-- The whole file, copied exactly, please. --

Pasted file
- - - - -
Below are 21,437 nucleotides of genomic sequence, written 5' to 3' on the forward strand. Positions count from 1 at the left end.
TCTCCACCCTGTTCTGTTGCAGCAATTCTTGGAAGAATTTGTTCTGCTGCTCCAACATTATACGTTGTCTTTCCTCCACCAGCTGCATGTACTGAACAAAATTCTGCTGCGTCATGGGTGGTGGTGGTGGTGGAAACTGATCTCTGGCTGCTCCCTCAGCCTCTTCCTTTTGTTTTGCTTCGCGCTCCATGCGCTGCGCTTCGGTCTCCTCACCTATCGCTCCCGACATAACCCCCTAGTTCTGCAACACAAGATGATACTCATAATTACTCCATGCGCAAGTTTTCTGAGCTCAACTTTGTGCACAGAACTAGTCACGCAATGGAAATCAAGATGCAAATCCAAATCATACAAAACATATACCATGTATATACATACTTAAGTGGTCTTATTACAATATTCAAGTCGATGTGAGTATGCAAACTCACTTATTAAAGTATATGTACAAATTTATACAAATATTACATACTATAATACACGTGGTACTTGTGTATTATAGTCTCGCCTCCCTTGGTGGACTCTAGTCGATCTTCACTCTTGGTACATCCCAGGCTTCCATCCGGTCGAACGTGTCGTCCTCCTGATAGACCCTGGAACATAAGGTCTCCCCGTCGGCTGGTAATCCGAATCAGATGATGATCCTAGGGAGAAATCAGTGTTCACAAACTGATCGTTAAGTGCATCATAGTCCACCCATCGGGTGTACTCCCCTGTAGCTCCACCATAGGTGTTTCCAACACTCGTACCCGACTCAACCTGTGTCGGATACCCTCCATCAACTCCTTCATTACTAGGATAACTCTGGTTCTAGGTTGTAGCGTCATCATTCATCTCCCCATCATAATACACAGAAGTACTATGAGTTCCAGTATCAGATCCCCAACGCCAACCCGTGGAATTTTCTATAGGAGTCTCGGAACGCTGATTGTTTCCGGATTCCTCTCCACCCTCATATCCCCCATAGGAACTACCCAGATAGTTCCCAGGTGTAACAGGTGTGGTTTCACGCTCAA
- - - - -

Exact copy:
Below are 21,437 nucleotides of genomic sequence, written 5' to 3' on the forward strand. Positions count from 1 at the left end.
TCTCCACCCTGTTCTGTTGCAGCAATTCTTGGAAGAATTTGTTCTGCTGCTCCAACATTATACGTTGTCTTTCCTCCACCAGCTGCATGTACTGAACAAAATTCTGCTGCGTCATGGGTGGTGGTGGTGGTGGAAACTGATCTCTGGCTGCTCCCTCAGCCTCTTCCTTTTGTTTTGCTTCGCGCTCCATGCGCTGCGCTTCGGTCTCCTCACCTATCGCTCCCGACATAACCCCCTAGTTCTGCAACACAAGATGATACTCATAATTACTCCATGCGCAAGTTTTCTGAGCTCAACTTTGTGCACAGAACTAGTCACGCAATGGAAATCAAGATGCAAATCCAAATCATACAAAACATATACCATGTATATACATACTTAAGTGGTCTTATTACAATATTCAAGTCGATGTGAGTATGCAAACTCACTTATTAAAGTATATGTACAAATTTATACAAATATTACATACTATAATACACGTGGTACTTGTGTATTATAGTCTCGCCTCCCTTGGTGGACTCTAGTCGATCTTCACTCTTGGTACATCCCAGGCTTCCATCCGGTCGAACGTGTCGTCCTCCTGATAGACCCTGGAACATAAGGTCTCCCCGTCGGCTGGTAATCCGAATCAGATGATGATCCTAGGGAGAAATCAGTGTTCACAAACTGATCGTTAAGTGCATCATAGTCCACCCATCGGGTGTACTCCCCTGTAGCTCCACCATAGGTGTTTCCAACACTCGTACCCGACTCAACCTGTGTCGGATACCCTCCATCAACTCCTTCATTACTAGGATAACTCTGGTTCTAGGTTGTAGCGTCATCATTCATCTCCCCATCATAATACACAGAAGTACTATGAGTTCCAGTATCAGATCCCCAACGCCAACCCGTGGAATTTTCTATAGGAGTCTCGGAACGCTGATTGTTTCCGGATTCCTCTCCACCCTCATATCCCCCATAGGAACTACCCAGATAGTTCCCAGGTGTAACAGGTGTGGTTTCACGCTCAA